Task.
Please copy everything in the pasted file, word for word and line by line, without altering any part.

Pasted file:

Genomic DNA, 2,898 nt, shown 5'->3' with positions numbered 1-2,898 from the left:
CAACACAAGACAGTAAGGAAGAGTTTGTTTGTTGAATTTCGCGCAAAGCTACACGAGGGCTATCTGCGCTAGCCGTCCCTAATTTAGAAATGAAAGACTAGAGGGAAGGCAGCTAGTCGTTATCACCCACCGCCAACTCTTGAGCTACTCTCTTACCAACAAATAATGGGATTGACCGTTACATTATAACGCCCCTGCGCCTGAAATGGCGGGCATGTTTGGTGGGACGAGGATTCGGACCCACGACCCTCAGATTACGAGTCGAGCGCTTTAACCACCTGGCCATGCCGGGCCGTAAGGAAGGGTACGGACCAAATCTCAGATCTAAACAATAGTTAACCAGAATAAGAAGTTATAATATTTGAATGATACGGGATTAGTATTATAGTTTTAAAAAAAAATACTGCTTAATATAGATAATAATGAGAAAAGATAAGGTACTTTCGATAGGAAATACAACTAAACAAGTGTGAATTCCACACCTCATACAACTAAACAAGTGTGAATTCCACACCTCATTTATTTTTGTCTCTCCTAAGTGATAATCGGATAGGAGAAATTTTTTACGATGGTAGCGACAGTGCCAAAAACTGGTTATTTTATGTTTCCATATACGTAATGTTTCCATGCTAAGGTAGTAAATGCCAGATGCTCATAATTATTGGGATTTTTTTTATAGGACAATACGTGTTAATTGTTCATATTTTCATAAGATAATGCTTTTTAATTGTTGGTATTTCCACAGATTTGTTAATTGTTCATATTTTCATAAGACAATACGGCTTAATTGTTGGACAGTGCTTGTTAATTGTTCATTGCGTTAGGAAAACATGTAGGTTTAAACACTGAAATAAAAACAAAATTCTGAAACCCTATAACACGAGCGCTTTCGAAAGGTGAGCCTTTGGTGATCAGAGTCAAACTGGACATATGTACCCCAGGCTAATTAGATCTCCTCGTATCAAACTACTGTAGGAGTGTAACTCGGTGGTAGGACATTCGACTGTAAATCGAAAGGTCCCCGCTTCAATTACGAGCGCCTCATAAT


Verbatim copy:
Genomic DNA, 2,898 nt, shown 5'->3' with positions numbered 1-2,898 from the left:
CAACACAAGACAGTAAGGAAGAGTTTGTTTGTTGAATTTCGCGCAAAGCTACACGAGGGCTATCTGCGCTAGCCGTCCCTAATTTAGAAATGAAAGACTAGAGGGAAGGCAGCTAGTCGTTATCACCCACCGCCAACTCTTGAGCTACTCTCTTACCAACAAATAATGGGATTGACCGTTACATTATAACGCCCCTGCGCCTGAAATGGCGGGCATGTTTGGTGGGACGAGGATTCGGACCCACGACCCTCAGATTACGAGTCGAGCGCTTTAACCACCTGGCCATGCCGGGCCGTAAGGAAGGGTACGGACCAAATCTCAGATCTAAACAATAGTTAACCAGAATAAGAAGTTATAATATTTGAATGATACGGGATTAGTATTATAGTTTTAAAAAAAAATACTGCTTAATATAGATAATAATGAGAAAAGATAAGGTACTTTCGATAGGAAATACAACTAAACAAGTGTGAATTCCACACCTCATACAACTAAACAAGTGTGAATTCCACACCTCATTTATTTTTGTCTCTCCTAAGTGATAATCGGATAGGAGAAATTTTTTACGATGGTAGCGACAGTGCCAAAAACTGGTTATTTTATGTTTCCATATACGTAATGTTTCCATGCTAAGGTAGTAAATGCCAGATGCTCATAATTATTGGGATTTTTTTTATAGGACAATACGTGTTAATTGTTCATATTTTCATAAGATAATGCTTTTTAATTGTTGGTATTTCCACAGATTTGTTAATTGTTCATATTTTCATAAGACAATACGGCTTAATTGTTGGACAGTGCTTGTTAATTGTTCATTGCGTTAGGAAAACATGTAGGTTTAAACACTGAAATAAAAACAAAATTCTGAAACCCTATAACACGAGCGCTTTCGAAAGGTGAGCCTTTGGTGATCAGAGTCAAACTGGACATATGTACCCCAGGCTAATTAGATCTCCTCGTATCAAACTACTGTAGGAGTGTAACTCGGTGGTAGGACATTCGACTGTAAATCGAAAGGTCCCCGCTTCAATTACGAGCGCCTCATAAT